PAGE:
Front Page Titles (by Subject) Market Equilibrium, Costs, and Quasi-Rents - Cost and Choice: An Inquiry in Economic Theory, Vol. 6 of the Collected Works
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Market Equilibrium, Costs, and Quasi-Rents - James M. Buchanan, Cost and Choice: An Inquiry in Economic Theory, Vol. 6 of the Collected Works 
The Collected Works of James M. Buchanan, Foreword by Geoffrey Brennan, Hartmut Kliemt, and Robert D. Tollison, 20 vols. (Indianapolis: Liberty Fund, 1999-2002). Vol. 6 Cost and Choice: An Inquiry in Economic Theory.
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Market Equilibrium, Costs, and Quasi-Rents
In the absence of nonpecuniary elements in resource suppliers’ choices, observed outlays on resource services would seem to provide an objective, even if indirect, measurement of the choice-influencing opportunity costs to these suppliers if the system is in full competitive equilibrium. The conditions for equilibrium that are required in this context are, however, much more severe than those that are necessary for other purposes. All resource suppliers must be on a margin of indifference among alternative employments; quasi-rents cannot be present. If some resource units earn quasi-rents, observed outlays on resource services will not accurately reflect the choice-influencing costs of resource owners with regard to the interoccupational or interindustry choices.
Resource-service prices are set at the appropriate margins of employment, and competition among purchasers causes similar units to earn similar returns. Similarity in internal or intraindustry productivity does not, however, imply similarity in alternative employment or interindustry productivity. Resources may be differentially specialized to particular industries. When this happens, quasi-rents emerge. The existence of such quasi-rents does not, of course, violate the logic of market interaction. In equilibrium, prices will be equal to costs, but costs must be tied to the particular decisions that are made. In selling his services to a single firm within a competitive industry, the resource owner foregoes a return that he might secure from any other firm in the same industry. Quasi-rents are not present in this situation since the resource owner is indifferent among employment by different firms. However, the choice of employment within the industry generally, as against other industries, may take place in the presence of quasi-rents. The foregone earnings outside the industry may fall short of those that may be secured from any single firm within the industry. Prices will, therefore, be equal to the costs that inform within-industry choices. For all except the marginal supplier, however, the prices paid for resource services—the outlays—will exceed the marginal evaluation of prospective alternative returns foregone outside the industry, even in full market equilibrium.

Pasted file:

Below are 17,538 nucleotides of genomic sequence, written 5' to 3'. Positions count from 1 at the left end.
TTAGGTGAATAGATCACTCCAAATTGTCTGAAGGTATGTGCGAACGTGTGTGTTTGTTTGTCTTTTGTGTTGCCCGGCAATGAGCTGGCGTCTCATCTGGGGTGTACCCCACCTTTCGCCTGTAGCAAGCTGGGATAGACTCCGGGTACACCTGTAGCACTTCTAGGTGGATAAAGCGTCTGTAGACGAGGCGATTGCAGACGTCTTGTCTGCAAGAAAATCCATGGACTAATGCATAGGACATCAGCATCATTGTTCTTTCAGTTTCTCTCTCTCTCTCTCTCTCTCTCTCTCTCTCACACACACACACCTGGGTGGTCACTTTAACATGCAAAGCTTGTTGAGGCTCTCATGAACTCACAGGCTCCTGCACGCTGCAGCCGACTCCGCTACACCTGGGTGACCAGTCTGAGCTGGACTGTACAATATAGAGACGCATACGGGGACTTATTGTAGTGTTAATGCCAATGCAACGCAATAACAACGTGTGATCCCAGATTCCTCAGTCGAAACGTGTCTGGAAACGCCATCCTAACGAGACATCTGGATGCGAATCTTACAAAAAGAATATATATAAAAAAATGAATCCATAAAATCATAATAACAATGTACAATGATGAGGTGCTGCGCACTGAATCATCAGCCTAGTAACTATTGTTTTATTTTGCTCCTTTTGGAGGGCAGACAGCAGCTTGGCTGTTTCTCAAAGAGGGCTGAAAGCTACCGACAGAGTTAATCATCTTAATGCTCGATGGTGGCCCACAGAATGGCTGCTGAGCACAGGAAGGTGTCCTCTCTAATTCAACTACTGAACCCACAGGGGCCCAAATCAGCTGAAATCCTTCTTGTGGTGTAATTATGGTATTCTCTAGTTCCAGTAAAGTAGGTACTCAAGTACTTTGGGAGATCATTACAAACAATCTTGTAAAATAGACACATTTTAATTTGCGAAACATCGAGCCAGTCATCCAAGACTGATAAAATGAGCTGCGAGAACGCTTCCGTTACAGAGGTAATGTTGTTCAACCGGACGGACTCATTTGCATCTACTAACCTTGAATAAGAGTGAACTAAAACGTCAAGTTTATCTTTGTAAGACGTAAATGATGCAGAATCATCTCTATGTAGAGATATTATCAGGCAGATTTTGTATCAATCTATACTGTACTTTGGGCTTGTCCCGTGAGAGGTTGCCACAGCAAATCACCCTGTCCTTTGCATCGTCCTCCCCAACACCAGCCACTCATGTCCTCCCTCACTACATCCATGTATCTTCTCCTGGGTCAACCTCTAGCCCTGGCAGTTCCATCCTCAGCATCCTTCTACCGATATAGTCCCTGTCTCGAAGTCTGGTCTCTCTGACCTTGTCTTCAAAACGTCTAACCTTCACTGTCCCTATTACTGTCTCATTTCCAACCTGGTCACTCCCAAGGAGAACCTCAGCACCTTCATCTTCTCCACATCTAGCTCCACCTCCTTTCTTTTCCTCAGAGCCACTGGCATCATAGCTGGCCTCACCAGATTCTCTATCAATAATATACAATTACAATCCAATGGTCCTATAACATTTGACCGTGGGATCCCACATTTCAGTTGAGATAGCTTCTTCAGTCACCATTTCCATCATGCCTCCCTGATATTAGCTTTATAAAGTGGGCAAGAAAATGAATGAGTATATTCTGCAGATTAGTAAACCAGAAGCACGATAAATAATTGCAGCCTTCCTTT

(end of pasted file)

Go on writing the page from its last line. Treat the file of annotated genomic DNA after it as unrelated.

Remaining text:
The existence of such inframarginal quasi-rents does not modify allocative outcomes of the market process because these quasi-rents disappear at the margin. For both an interfirm and an interindustry decision, the marginal resource supplier is in full equilibrium. Observed outlay made to him by the firm accurately measures his evaluation of foregone alternatives. The receipt of quasi-rents by inframarginal suppliers was the subject of a major debate a half-century ago, and one of the contributions of Allyn Young was that of showing the irrelevance of these for allocative efficiency.
Problems do emerge, however, when any attempt is made to utilize the properties of the market process as guidelines or norms for the making of nonmarket decisions. In this extension, the relationship between inframarginal quasi-rents and “costs” must be kept in mind.